Pay it Forward: Curtis O’Neil

(Photo by Don Kadair)

Though his Line 4 Line program, a north Baton Rouge barber
is providing boys free haircuts, reading lessons and a mentor.

On the first Monday of each month, Curtis O’Neil opens the doors of his north Baton Rouge barbershop and makes a deal with elementary-aged boys: He’ll give them a free haircut—or a “fresh line” as he calls it—as long as the boys’ read a book aloud for the barbers.

“Reading is connected to every other subject,” says O’Neil, owner of O’Neil’s Barber & Beauty Salon, which is festooned with photos of black leaders such as Barack Obama, Malcolm X and Muhammad Ali. “If you’re scrubbing on reading, you can’t do nothing. Everything else is going to fall short.”

Through his Line 4 Line program, O’Neil and the barbers who volunteer help monitor the young boys’ reading skills, serve as mentors and encourage them to work hard at school. The north Baton Rouge native started the program in 2014 with Lucy Perera, who was coordinator of the Neighborhood Arts Project with LSU and now serves as director of learning innovation at the Knock Knock Children’s Museum. The program has been so successful that it has evolved into a nonprofit organization, which has grown from serving about 10 kids a month to more than 30.

“I’m busy with two, three different businesses and it’s never a problem for me to do this program. I was meant to do it.”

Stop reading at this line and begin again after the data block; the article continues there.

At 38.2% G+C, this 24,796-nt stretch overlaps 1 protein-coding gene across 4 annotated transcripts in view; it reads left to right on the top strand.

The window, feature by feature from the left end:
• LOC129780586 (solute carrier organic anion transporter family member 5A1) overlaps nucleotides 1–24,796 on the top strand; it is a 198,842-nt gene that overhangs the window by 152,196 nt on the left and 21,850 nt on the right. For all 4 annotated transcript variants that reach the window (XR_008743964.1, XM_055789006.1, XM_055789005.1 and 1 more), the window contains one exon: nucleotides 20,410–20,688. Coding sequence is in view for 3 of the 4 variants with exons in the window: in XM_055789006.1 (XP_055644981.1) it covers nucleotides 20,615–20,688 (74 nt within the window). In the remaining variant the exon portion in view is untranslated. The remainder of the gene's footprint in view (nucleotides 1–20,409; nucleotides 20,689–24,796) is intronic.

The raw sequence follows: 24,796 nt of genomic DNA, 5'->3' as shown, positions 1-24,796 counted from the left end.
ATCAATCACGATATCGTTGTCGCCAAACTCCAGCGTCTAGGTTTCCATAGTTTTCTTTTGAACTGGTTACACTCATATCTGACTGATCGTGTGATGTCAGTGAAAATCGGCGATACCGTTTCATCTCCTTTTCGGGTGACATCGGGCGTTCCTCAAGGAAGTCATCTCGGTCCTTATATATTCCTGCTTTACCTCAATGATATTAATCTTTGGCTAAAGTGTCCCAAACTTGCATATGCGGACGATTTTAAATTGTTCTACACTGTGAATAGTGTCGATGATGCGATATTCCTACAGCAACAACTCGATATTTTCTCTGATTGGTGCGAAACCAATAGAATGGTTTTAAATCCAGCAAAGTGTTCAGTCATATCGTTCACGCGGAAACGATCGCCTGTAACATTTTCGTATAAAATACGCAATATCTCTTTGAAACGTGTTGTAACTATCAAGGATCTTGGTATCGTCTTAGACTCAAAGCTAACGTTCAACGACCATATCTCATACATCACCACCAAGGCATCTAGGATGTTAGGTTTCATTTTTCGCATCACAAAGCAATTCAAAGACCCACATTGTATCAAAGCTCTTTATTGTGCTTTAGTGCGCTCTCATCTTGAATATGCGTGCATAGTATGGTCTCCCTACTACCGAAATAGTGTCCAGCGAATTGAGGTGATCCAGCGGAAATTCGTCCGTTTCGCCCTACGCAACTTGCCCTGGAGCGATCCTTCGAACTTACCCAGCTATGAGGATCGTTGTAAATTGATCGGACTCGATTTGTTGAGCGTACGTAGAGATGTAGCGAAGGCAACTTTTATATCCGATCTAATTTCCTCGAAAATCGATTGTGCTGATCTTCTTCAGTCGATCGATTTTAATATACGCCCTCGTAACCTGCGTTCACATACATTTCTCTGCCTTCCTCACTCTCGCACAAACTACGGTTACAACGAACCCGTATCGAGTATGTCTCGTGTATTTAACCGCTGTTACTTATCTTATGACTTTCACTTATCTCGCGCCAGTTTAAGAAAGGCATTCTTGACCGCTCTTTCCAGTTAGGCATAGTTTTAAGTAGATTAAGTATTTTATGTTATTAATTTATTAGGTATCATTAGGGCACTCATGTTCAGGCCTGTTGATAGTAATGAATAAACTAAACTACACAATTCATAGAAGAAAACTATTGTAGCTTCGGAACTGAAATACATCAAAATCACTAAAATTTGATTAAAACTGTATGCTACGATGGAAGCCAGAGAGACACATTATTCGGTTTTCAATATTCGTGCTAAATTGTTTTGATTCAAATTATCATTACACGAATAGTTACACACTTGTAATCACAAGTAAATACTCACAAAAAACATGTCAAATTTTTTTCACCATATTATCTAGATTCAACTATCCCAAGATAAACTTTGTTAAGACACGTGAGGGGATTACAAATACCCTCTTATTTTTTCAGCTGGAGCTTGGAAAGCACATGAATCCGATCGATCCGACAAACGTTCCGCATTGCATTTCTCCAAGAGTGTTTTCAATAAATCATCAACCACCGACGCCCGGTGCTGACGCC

O’Neil is no stranger to lending a helping hand and trying to make a difference in the north Baton Rouge community, where he opened his business on North Acadian Thruway at age 23 in 2003. Aside from the barbershop, he also owns and operates a medical transportation business, Louisiana On Time Transportation, which brings elderly residents to and from medical appointments. Previously, O’Neil worked with the homeless in the area, which inspired him to work with children.

“I started seeing in the homeless that sometimes they’re too far gone. Sometimes, you’d feed them and they’d come back and break into your house,” says O’Neil, who would like to open a children’s group home one day. “I decided to focus on the little kids; try to help them and better their future.”

Despite the demands that come with owning multiple businesses, O’Neil says he always has time for the boys who participate in Line 4 Line.

“This program is really a gift from the Lord. It’s so easy,” he says. “I’m busy with two, three different businesses and it’s never a problem for me to do this program. I was meant to do it.”

O’Neil says it’s important for business leaders to get hands-on when helping kids so they can teach them what success really is and how much hard work it takes to achieve it. By interacting with kids and serving as a mentor, business leaders can inspire and motivate them.

“I’m enjoying the journey,” O’Neil says. “I’m just letting the Lord work with me and move me however he needs me to work.”